It’s hard to go back to the beginning of October because so much has happened since then, but I’ll certainly give it a try. The pictures help, so maybe I’ll start with those.

We drove into Stratford-Upon-Avon with a view of the river; the river made more beautiful by its name, no doubt. Avon really is a good name for a river. It still amazes me that a man who gave so much to literature and to theatre is such a mystery. There are lesser men who have volumes written about their lives—some of which they wrote themselves—but Shakespeare, nothing. Sure we know enough: that he was born in Stratford, and that he worked in London, but we don’t know how he met Anne, or why in her mid-twenties she was interested in an 18-year-old boy. We don’t know anything about what Shakespeare did from 21 to 28 years old, and we don’t know how he felt about his family, who his friends really were, where he enjoyed eating on the weekends, or what his favorite thing was to do in the summer when he went home. It seems that it’d be easier not to glorify him so much if we knew what sort of a man he really was.

I’m sure if I were sitting across from myself, I’d play devil’s advocate and say that we can learn a lot about how he felt about the world, and the sorts of things he enjoyed by reading and viewing his plays. But as a person who writes, I know that my stories don’t always accurately depict what I personally believe. In fact, in many ways my writings depict the very things I don’t believe and in some twisted way reveal what I see as truth. But no one could really know. Even if I blatantly stated what I believed it probably wouldn’t be wholly accurate. And in saying that, that’s probably why it doesn’t matter that we don’t know much about Shakespeare and that Stratford-Upon-Avon is really enough.

We went to Mary Arden’s house first, which was interesting, but unhelpful since the most interesting parts of it were what I imagined in my head. Mary Arden was Shakespeare’s mother, and we visited the property where she grew up. I imagine that her family lived there even after she was married and had children and that perhaps she brought her son William to visit her parents or siblings and that perhaps as a child he ran around the meadows and haystacks, and perhaps helped with the chores. Purely conjectures. I see now why sketchy pasts likes Shakespeare’s would be so inviting for film-makers.

I know this picture looks as if I’m rushing things, but I just liked the lining up of his life (minus the seven-year “lost years”).  CLICK ON IT.  Please.

First his birthplace: Here’s the problem—they tried to make it look as it MIGHT have looked when Shakespeare was born there: period furniture, bright drapery and colorful linens, toys, tools, wallpaper—the works. But to me, it looked like Disneyland. I’d have much preferred empty rooms; I’d have preferred reverence and contemplation. I couldn’t feel ‘Shakespeare was born here.’ Instead, I felt, ‘Shakespeare was born in a place like this.’ This mostly stems from the fact that I still feel like I’m visiting places LIKE the original, rather than THE original. But that’s just the problem—these places try too hard and instead of coming off as authentic, they come off as insincere. It was more impressive that Ralph Waldo Emerson might have stood where I stood while visiting Shakespeare’s birthplace. I feel more of Shakespeare at the decades-old Globe Theatre than at the centuries-old birthplace. A purist would probably murder me.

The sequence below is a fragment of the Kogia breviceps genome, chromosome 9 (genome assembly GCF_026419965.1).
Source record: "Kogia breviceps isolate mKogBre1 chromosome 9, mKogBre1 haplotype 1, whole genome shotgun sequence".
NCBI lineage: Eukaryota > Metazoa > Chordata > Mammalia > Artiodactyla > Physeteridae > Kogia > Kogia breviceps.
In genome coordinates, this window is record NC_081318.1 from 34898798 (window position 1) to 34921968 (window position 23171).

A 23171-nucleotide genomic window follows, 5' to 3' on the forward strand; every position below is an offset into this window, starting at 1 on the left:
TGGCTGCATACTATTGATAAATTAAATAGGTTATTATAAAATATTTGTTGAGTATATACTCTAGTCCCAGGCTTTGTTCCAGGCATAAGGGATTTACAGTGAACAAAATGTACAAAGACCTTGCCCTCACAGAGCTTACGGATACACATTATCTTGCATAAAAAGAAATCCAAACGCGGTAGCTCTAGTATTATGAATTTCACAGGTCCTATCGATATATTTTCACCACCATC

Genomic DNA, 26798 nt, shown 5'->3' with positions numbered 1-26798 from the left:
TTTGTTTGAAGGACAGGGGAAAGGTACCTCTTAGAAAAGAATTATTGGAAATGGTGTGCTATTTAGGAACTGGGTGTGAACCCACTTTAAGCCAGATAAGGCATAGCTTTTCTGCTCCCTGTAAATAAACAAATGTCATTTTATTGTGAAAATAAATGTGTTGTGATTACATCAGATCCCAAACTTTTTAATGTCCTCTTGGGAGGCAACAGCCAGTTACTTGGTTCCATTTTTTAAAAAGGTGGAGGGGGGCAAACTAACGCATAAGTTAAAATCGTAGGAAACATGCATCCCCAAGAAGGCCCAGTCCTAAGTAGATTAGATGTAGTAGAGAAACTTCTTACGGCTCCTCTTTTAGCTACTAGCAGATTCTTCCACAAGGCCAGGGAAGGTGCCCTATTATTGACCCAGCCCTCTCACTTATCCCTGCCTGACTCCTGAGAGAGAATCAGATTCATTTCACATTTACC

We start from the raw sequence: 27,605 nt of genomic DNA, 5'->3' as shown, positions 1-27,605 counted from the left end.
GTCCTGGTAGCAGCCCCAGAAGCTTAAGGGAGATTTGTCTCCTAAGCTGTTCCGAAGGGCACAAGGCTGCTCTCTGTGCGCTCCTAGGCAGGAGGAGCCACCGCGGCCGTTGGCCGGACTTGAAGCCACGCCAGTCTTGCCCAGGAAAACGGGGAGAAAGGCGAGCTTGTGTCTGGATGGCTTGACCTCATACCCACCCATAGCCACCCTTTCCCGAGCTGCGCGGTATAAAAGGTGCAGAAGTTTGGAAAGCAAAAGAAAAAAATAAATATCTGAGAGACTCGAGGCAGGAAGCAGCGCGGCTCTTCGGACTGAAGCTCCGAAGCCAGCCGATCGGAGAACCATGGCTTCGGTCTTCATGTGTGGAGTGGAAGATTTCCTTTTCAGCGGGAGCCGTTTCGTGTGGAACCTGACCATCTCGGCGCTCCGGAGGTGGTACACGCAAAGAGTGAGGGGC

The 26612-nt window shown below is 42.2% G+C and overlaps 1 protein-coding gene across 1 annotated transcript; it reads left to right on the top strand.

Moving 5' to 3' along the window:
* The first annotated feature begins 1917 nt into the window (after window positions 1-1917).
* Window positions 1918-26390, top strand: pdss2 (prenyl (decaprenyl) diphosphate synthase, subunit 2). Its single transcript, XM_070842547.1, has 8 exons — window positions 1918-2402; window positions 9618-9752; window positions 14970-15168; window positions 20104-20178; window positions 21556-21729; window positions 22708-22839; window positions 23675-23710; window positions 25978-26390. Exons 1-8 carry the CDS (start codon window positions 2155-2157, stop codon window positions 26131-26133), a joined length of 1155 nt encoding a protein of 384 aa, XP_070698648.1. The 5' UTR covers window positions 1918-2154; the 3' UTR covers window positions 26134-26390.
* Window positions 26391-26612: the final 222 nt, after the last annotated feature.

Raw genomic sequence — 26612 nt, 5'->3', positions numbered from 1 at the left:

We walked past the grammar school where Shakespeare probably attended school: where he learned to read and spell, where he learned sentence syntax and punctuation, where he learned how to write, about poetry, and how to tell a story. I would trade my visit to the birthplace for anything, but I preferred walking just outside of the school.

Anne Hathaway’s cottage was quaint and pretty. I could imagine a woman there. Once again, I preferred imagining to the information they provided at the cottage—not so much about Anne, but about the people who lived in her cottage after her. I suppose people just desire to get as close as they can.

Shakespeare’s last house—the house where he died—was torn down, but they now have a park to commemorate Shakespeare’s death place, only yards from his birthplace. One doesn’t go too far in life, do they? No matter where you die, you were born on the same planet, just yards away. The world isn’t quite so big as we tend to think it. The more you see, the more you realize it’s closer together than you thought. Not that I’ve seen anything near what others have seen. But I’ve realized this in London: it’s such a big city, but as you visit places, you realize how it all connects, that each tube stop is closer to the last than you thought, that you can see St. Paul’s from a mile away, that if you can find just one street you recognize you’re going in the right direction, and that if you’re lucky one day the whole thing will just be a map in your head.

[End of tangent.]

Lastly we paid .50 pence to see Shakespeare’s Burial place. That was worth it because I saw something real: the small font where Shakespeare was baptized as a baby. It was off in the corner, practically worn away, but a piece of paper was posted in glass beside it and it read a list of names baptized, and one of them was William Shakespeare. They didn’t cover the font in garland or lights, they didn’t have giant neon signs pointing to it, it was just in the corner under a stained glass window beside the quire seats. Thank you for the sincerity. The part of real life; a real part of Shakespeare.

I got to touch it.

Tuesday, October 13, 2009

Chapter Houses and Shakespeare

“The cause of America is in a great measure the cause of all mankind. Many circumstances hath, and will arise, which are not local, but universal, and through which the principles of all Lovers of Mankind are affected, and in the Event of which, their Affections are interested.”—Thomas Paine in Common Sense (x)

I am determined to catch up. This determination will cost me a day, no doubt, but a day well spent.

2 October 2009